Tuesday 25 June 2019

Boy’s painful coming of age highlights why prejudice is on the rise in France

Fiction: The End Of Eddy, Edouard Louis, Translated by Michael Lucey, Harvill Secker €14.99

The End of Eddy by Edouard Louis
The End of Eddy by Edouard Louis
Deirdre Conroy

Deirdre Conroy

Edouard Louis is 25 and this is his debut novel, written at 19. When first published three years ago, it sold more than 300,000 copies, captivating a French audience.

It is more of a raw autobiographical project than a work of fiction and has already been translated into 20 languages. Such is the power of the writing, the book dispels any myth that tourists may have that the poor in rural France lead charmed lives.

Set in the village of Hallencourt, Picardy, the structure is like a short story collection. One chapter relates the bleakness of a woman’s life — raising five children, a vividly described miscarriage, a filthy house and trips to the food bank to see what can be found for dinner.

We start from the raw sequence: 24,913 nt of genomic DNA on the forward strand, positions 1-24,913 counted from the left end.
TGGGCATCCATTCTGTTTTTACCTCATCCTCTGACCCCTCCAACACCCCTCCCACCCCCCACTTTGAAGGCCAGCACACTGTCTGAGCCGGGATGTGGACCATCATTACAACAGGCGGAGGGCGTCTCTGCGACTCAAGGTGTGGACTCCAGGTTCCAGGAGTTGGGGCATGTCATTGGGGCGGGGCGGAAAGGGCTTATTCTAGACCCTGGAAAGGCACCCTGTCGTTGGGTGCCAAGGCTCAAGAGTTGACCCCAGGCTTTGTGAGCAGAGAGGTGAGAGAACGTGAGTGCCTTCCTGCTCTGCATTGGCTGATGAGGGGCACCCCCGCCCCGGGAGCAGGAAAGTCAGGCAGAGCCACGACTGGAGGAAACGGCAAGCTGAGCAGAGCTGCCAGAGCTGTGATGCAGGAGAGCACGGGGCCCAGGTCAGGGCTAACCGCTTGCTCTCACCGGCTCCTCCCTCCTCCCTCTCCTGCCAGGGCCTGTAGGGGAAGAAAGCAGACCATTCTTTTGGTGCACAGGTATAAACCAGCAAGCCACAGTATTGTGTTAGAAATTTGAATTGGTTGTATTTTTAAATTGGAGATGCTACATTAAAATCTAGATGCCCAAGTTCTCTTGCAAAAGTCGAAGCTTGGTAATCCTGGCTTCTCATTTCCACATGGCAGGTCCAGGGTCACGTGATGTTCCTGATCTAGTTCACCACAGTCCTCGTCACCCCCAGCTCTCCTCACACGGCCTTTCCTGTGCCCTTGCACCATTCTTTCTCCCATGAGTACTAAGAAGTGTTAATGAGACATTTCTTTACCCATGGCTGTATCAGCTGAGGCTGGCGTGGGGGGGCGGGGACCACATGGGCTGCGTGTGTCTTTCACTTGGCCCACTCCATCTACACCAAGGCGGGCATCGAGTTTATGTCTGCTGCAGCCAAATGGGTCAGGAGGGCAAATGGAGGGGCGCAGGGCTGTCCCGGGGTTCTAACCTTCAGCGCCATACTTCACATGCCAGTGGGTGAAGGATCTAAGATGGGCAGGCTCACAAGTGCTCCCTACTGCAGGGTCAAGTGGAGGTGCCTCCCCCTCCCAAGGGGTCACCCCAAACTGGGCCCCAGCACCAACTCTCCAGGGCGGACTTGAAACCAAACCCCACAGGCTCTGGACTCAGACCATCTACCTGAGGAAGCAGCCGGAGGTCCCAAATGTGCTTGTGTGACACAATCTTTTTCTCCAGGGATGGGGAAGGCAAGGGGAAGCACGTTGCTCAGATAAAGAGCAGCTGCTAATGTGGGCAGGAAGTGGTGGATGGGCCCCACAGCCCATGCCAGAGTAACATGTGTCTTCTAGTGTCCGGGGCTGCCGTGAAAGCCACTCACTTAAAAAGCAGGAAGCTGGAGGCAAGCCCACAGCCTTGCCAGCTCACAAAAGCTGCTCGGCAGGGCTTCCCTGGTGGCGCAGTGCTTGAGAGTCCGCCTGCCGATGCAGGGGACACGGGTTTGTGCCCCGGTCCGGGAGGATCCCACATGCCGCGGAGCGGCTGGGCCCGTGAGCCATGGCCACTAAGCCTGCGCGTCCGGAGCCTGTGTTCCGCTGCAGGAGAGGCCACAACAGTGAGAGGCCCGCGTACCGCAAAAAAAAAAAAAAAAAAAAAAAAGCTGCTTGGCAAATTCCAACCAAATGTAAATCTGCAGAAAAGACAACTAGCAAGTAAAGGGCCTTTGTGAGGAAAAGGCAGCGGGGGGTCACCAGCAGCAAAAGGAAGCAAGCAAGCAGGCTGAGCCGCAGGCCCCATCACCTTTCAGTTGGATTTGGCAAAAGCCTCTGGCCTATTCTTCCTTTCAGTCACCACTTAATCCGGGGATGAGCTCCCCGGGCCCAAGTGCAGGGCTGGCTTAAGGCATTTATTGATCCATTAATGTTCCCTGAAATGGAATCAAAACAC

Christened Eddy Belleguele, the author’s survival through childhood is a miracle, having been bullied by brutes in his village school and, most of all, at home for being ‘different’. His difference? He walked and talked like a girl with ‘fancy ways’ and ‘queeny gestures’.

The autobiographical aspect makes for uncomfortable reading. The parents, particularly his father, are characterized as deranged. Whatever genetic transmission occurred during Eddy’s conception, it did not seem to include virility, which is what his father required of a son, to prove his own manhood.

Eddy’s reminiscence presents a candid explanation as to why there’s rising anger among the forgotten people, why prejudice and racism are increasing in France and why growing numbers might vote for an extreme right-wing president.

If this young man’s account is an example of the true state of France, where a small-minded, vitriolic proletariat brutally attack a child for being gay, then its revolution has failed miserably to produce an egalitarian society, of any means. All Eddy yearns to do is escape the village; eventually he does at 14, with a scholarship to a lycee in Amiens, where he discovers the bourgeoisie and a new world where being gay seems ordinary.

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